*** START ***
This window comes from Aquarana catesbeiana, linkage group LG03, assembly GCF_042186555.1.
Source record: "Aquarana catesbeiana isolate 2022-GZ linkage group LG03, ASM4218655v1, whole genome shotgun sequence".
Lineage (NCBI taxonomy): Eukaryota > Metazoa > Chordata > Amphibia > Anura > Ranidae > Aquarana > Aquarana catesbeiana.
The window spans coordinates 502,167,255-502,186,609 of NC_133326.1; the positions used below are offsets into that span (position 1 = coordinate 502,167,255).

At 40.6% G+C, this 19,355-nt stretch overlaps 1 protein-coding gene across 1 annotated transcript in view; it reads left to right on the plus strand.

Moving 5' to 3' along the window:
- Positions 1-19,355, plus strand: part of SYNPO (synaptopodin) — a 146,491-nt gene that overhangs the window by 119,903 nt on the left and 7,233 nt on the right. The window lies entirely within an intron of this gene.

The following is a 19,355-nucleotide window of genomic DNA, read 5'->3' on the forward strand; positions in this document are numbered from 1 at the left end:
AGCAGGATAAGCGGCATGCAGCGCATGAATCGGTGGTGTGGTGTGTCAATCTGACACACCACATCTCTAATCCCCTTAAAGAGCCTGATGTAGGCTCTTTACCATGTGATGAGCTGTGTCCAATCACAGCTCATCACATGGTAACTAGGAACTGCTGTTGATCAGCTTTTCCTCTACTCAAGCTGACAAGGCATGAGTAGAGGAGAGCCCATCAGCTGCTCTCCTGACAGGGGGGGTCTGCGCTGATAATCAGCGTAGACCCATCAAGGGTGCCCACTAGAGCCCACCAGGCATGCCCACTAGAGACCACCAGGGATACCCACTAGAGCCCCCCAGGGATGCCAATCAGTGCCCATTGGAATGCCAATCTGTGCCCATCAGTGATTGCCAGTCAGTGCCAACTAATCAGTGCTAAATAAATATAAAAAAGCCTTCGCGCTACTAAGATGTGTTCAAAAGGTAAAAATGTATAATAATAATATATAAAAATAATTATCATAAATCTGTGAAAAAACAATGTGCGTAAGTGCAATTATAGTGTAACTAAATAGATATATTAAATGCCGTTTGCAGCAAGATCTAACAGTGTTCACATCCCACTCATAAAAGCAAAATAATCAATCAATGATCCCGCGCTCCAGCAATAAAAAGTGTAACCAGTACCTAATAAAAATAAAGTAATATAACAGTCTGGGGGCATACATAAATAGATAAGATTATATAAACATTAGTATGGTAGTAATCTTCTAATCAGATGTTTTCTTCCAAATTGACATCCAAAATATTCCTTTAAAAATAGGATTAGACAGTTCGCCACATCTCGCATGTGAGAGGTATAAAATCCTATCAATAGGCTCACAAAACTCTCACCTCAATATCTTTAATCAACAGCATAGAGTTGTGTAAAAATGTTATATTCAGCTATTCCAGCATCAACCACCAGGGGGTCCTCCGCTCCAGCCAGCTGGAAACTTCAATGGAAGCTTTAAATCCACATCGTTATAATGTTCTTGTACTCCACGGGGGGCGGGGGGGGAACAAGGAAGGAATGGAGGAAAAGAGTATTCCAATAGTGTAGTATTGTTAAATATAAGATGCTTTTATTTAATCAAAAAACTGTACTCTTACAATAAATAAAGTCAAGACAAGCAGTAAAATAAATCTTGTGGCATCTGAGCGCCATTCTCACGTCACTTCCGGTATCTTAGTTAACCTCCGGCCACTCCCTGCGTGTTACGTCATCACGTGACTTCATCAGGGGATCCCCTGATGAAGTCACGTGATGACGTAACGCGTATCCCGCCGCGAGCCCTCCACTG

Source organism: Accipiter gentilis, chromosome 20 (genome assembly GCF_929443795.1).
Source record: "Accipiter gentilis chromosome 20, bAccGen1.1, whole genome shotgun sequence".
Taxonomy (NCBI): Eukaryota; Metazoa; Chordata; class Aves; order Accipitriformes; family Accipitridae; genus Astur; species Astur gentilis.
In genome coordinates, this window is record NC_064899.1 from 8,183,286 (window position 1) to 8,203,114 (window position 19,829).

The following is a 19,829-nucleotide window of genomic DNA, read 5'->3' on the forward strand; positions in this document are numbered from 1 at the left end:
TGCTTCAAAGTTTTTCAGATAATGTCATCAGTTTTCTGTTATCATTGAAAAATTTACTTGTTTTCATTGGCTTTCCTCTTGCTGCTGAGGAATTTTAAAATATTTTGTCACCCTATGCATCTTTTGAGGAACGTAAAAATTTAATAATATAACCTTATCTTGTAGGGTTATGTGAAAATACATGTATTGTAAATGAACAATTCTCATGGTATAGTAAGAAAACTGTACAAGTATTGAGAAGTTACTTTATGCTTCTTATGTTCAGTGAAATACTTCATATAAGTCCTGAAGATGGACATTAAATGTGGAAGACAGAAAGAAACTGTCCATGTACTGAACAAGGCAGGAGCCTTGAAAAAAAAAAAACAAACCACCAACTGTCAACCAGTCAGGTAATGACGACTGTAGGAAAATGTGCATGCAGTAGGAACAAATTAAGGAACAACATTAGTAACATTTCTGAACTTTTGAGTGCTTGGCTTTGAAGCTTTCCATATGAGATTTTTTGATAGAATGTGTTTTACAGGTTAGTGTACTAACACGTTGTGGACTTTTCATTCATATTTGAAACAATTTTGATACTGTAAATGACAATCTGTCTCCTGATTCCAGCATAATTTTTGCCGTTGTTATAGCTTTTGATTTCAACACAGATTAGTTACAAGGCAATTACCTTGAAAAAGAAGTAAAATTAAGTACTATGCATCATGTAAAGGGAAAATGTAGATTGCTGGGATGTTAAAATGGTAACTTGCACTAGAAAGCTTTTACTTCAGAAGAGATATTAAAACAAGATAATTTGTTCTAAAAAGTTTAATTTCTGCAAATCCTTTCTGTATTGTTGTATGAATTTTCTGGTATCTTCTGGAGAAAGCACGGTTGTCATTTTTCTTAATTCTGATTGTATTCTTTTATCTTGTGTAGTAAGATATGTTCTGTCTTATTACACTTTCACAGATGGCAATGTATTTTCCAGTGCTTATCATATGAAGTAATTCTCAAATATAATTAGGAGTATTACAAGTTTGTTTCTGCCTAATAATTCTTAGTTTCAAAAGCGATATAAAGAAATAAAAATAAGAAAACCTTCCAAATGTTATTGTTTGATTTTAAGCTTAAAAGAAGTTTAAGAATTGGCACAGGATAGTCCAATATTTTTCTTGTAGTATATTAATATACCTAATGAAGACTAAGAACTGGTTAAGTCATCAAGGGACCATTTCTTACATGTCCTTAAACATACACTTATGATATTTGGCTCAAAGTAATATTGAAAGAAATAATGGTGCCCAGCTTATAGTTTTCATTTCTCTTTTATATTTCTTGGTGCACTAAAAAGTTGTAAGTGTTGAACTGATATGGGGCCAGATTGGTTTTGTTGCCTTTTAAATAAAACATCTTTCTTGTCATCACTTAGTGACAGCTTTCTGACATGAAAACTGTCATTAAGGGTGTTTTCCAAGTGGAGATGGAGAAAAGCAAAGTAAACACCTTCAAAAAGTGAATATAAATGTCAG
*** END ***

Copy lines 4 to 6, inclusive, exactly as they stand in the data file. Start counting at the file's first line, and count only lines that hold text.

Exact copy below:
The window spans coordinates 502,167,255-502,186,609 of NC_133326.1; the positions used below are offsets into that span (position 1 = coordinate 502,167,255).

At 40.6% G+C, this 19,355-nt stretch overlaps 1 protein-coding gene across 1 annotated transcript in view; it reads left to right on the plus strand.

Moving 5' to 3' along the window: